Sigma Alpha Epsilon is one of the fraternities that is instituting changes to its bus loading policies to stem the numbers of uninvited guests and the amount of disorderly conduct for students going to off-campus parties and events, SAE President Scott Miller said.
The changes are being enacted after an e-mail was sent to TCU fraternities Feb. 14 from Interfraternity Council adviser Keith Becklin. Complaints included public urination, disorderly conduct, public intoxication and open containers of alcohol, according to Becklin’s e-mail.
“There were some individuals who show up to events that act in an unruly manner,” Becklin said, adding that problems were sometimes caused by guests of chapter members, rather than the members themselves.
Miller said that one change SAE is implementing is having an officer within the fraternity present at each bus to help security officers ensure that loading runs smoothly.
“That way, the TCU Police aren’t immediately having to deal with the situation and maybe we can, so we’re preventing someone from getting an alcohol violation or getting in other trouble,” Miller said.
Miller said SAE had also committed to improving its guest list policy in an attempt to stem the influx of unwelcome guests.
“It’s very difficult to prevent people who are not invited from showing up to the bus loading,” Miller said. The problem of uninvited attendees had been tackled in the past by loading the buses at an off-campus location, but Miller said he did not see that as a safe alternative, as it might cause intoxicated people to drive to the location. Becklin said TCU fraternities have been working toward improving risk management at bus loading for about 16 months.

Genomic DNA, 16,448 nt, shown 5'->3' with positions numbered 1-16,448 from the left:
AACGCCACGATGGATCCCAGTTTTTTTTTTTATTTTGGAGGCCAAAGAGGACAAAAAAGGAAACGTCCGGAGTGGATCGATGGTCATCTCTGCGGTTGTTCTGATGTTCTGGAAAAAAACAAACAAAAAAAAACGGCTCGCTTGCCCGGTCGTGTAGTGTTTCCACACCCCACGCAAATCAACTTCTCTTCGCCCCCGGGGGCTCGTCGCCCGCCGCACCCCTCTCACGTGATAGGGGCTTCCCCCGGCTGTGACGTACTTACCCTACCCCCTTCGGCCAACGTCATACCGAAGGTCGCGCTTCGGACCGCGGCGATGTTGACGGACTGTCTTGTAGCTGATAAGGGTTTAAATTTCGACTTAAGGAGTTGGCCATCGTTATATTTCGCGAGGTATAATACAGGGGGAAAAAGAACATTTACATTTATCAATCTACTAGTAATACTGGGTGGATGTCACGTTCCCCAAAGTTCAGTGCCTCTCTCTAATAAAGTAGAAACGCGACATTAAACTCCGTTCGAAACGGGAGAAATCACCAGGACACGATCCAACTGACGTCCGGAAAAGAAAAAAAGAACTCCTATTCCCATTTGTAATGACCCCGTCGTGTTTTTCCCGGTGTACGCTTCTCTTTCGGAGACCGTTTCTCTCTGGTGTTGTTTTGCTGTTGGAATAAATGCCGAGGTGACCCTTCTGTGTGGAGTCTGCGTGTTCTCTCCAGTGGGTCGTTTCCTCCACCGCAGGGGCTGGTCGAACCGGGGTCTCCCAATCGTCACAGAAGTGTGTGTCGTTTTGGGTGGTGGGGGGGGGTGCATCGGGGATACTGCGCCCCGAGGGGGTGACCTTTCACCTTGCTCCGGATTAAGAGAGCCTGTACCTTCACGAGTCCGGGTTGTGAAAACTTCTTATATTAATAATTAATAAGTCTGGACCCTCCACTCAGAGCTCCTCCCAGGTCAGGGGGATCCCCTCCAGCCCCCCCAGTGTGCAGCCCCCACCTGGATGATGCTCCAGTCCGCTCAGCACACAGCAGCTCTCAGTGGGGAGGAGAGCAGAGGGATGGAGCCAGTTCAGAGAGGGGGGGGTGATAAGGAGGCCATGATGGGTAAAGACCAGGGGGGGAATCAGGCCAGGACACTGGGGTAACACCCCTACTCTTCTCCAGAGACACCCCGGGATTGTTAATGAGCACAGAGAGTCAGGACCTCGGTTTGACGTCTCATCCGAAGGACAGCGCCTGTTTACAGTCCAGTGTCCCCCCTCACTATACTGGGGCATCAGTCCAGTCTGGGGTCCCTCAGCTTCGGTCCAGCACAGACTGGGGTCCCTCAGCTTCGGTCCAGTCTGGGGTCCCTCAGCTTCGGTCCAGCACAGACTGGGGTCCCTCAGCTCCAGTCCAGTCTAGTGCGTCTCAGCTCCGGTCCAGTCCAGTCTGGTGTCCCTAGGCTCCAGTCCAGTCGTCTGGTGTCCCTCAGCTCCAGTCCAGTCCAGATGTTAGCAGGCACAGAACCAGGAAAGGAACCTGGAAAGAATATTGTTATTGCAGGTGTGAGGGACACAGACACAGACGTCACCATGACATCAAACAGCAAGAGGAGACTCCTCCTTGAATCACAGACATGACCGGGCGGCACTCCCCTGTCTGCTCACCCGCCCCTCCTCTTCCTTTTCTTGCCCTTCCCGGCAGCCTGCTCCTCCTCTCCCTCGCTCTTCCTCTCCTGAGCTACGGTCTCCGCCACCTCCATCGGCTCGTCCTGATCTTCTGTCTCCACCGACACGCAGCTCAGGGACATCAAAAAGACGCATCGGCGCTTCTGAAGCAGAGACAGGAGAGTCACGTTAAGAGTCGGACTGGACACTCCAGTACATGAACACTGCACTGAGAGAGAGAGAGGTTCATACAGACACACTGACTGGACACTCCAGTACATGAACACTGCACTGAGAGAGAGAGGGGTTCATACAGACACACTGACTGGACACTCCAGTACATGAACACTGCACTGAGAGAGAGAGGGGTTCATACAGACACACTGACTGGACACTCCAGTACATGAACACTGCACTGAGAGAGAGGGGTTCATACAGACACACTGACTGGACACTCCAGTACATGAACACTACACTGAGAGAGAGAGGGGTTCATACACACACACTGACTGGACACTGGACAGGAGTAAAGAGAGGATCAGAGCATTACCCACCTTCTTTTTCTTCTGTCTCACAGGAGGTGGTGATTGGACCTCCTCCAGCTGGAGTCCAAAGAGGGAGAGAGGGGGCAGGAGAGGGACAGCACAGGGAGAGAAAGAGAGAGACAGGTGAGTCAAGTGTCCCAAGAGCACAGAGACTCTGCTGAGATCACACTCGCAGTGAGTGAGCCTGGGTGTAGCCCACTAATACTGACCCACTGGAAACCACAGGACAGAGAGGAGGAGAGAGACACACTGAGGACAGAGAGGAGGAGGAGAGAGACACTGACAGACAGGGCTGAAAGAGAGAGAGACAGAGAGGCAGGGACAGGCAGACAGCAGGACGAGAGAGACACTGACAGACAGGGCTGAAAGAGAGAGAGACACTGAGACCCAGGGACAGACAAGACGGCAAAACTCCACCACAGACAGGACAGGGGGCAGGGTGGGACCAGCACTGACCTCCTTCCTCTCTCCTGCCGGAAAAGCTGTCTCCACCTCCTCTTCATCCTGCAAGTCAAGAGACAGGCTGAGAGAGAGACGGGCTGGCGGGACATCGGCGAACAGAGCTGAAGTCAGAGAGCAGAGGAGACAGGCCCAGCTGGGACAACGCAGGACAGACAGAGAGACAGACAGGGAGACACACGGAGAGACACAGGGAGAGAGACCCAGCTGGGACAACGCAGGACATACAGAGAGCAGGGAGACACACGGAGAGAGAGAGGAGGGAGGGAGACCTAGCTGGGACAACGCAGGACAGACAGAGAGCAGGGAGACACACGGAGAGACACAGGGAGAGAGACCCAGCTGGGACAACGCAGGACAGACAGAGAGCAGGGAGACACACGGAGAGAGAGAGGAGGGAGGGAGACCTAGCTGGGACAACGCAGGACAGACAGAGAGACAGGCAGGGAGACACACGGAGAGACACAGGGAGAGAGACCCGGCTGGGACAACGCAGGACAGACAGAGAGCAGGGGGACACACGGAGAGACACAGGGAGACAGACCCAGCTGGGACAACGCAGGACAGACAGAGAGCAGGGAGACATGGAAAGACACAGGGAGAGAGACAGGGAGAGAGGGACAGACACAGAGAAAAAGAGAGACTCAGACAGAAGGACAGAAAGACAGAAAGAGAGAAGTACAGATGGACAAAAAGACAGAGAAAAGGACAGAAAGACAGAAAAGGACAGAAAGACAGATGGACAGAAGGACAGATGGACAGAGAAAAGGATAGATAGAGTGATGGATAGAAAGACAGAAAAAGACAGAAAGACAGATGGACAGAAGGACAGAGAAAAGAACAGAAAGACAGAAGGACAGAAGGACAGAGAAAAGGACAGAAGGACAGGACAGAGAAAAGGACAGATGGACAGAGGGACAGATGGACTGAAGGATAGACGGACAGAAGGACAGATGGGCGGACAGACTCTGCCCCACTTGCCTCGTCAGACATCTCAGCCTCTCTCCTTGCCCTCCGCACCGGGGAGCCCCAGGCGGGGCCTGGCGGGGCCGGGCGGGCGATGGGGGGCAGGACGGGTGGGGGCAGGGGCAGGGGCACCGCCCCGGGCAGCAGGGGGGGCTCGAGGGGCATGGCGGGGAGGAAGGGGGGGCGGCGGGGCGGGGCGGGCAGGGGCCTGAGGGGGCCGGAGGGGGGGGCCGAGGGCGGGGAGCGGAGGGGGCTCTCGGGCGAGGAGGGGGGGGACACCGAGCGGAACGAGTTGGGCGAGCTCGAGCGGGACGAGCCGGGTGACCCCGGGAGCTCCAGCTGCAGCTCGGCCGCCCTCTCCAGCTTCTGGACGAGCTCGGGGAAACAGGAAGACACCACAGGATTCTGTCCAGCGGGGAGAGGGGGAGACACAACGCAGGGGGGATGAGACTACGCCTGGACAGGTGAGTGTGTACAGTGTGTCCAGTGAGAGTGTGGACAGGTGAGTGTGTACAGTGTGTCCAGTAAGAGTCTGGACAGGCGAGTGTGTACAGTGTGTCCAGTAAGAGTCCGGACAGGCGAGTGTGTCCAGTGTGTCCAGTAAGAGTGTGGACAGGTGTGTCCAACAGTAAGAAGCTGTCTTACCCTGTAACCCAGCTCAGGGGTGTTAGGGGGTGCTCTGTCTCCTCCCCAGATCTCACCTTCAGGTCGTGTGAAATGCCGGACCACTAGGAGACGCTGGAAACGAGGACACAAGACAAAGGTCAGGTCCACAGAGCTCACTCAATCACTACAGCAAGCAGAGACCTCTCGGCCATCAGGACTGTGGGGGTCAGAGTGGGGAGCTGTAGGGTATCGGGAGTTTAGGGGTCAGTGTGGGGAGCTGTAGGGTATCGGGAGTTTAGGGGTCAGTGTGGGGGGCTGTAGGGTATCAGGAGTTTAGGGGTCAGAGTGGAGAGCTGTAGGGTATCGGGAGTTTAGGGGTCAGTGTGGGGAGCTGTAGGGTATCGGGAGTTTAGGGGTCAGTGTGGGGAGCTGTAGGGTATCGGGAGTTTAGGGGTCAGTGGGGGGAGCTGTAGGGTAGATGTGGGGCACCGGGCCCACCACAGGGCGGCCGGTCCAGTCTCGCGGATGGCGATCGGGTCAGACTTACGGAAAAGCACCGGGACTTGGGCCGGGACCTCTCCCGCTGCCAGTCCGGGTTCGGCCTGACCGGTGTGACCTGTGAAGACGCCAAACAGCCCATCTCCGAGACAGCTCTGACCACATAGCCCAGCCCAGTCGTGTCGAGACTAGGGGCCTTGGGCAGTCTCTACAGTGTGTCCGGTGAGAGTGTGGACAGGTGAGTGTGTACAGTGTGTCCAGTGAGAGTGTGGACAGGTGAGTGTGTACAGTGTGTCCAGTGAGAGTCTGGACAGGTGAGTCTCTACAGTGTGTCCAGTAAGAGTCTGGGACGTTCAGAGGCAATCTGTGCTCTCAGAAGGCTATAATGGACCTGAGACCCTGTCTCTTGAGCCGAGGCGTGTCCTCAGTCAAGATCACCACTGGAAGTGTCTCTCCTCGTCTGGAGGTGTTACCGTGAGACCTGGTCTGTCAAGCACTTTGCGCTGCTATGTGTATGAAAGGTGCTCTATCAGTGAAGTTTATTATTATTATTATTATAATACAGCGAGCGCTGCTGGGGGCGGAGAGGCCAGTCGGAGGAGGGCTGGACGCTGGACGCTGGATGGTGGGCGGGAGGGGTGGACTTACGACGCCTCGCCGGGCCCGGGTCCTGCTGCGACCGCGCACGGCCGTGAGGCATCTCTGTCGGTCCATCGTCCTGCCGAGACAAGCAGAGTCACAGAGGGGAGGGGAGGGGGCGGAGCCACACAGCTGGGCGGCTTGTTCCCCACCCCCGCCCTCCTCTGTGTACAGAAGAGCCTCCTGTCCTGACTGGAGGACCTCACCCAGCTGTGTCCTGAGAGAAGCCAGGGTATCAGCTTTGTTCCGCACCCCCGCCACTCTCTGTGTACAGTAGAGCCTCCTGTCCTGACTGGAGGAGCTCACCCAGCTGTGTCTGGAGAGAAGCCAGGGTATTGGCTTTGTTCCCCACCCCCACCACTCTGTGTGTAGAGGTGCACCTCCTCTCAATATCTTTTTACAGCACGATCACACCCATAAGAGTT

Becklin said Greek organizations are responding well to the new procedures, and he said he received no complaints about a fraternity event last weekend that adhered to the new policies.
“Obviously change is difficult for anybody or any group,” Becklin said. “But overall they’ve been receptive.”
Miller said members of SAE were supportive of the new changes, and he did not foresee any major complaints from his chapter.
“The chapter is pretty on board because they’re essentially tired of people who don’t pay dues deciding they’re going to go anyway,” Miller said. He said uninvited guests often follow the bus to the event location in cabs or personal cars.
Miller said he would like his chapter to become a leader in managing bus loading policies and reducing the need for outside security.
“We would like to maybe start setting an example for how it can be done really well,” Miller said. “Because, all it takes is a little bit more initiative, a little bit more conversation with the TCU Police and with TCU to have things run really smoothly.” Miller said.
Becklin said that IFC’s goal was for TCU fraternities to police themselves.
“It’s to reduce the need and eliminate the need for staff and police and other folks to be there,” Becklin said. “If the organizations can manage to process themselves, then there’s no need for additional support.
“When they get to the point where they’re governing themselves, we have a much more successful community.”
Calls to the IFC president and executive vice president about how the new system would affect Greek events were not immediately returned as of Tuesday night.